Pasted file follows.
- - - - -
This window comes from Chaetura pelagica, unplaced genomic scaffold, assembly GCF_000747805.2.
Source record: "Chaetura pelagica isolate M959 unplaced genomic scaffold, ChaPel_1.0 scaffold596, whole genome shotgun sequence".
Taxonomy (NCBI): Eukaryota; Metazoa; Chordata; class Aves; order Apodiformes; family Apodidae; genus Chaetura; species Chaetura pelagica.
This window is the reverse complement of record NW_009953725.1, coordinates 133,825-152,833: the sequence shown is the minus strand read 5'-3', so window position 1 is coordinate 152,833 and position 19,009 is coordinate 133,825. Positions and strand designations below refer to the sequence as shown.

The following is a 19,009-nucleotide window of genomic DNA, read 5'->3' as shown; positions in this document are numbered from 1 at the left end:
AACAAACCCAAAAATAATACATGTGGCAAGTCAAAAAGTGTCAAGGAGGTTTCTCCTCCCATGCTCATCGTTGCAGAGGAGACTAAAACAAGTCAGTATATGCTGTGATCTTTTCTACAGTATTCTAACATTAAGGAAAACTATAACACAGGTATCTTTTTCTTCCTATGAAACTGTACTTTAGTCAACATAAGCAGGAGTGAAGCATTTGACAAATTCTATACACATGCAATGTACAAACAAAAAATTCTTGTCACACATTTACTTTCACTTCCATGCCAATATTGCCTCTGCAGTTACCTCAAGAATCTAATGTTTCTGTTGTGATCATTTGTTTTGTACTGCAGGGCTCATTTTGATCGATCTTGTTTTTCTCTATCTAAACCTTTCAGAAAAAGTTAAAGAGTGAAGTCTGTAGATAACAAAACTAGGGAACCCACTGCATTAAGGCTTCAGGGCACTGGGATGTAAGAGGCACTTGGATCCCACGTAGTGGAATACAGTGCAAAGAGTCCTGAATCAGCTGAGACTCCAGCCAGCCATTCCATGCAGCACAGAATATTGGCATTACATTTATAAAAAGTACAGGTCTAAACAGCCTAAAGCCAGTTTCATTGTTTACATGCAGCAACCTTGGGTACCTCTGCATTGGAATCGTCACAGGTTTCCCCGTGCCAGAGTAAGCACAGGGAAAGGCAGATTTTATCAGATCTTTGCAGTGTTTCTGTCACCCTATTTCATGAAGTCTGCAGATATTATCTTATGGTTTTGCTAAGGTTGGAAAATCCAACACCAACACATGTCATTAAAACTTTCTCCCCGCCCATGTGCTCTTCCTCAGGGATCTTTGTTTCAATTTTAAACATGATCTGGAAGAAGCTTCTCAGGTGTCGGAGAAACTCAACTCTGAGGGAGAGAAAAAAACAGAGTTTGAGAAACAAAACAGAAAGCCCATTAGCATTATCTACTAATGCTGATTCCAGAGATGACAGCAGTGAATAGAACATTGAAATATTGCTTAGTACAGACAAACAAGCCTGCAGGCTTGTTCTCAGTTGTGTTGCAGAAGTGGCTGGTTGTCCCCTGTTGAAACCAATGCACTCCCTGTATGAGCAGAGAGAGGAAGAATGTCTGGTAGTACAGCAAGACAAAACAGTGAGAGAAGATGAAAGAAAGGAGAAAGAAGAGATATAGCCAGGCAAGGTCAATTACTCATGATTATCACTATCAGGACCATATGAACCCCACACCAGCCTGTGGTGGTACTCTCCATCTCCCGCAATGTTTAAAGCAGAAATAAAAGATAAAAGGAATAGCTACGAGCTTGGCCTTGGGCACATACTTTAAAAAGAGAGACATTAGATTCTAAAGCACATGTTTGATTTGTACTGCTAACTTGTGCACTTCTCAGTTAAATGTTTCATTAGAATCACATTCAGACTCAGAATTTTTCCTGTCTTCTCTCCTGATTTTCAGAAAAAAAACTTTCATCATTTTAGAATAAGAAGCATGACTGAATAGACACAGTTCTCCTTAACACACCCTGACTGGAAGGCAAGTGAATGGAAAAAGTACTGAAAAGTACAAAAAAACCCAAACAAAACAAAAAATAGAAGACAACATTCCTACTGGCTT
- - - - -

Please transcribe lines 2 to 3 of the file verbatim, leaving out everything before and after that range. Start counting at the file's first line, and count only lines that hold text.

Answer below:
Source record: "Chaetura pelagica isolate M959 unplaced genomic scaffold, ChaPel_1.0 scaffold596, whole genome shotgun sequence".
Taxonomy (NCBI): Eukaryota; Metazoa; Chordata; class Aves; order Apodiformes; family Apodidae; genus Chaetura; species Chaetura pelagica.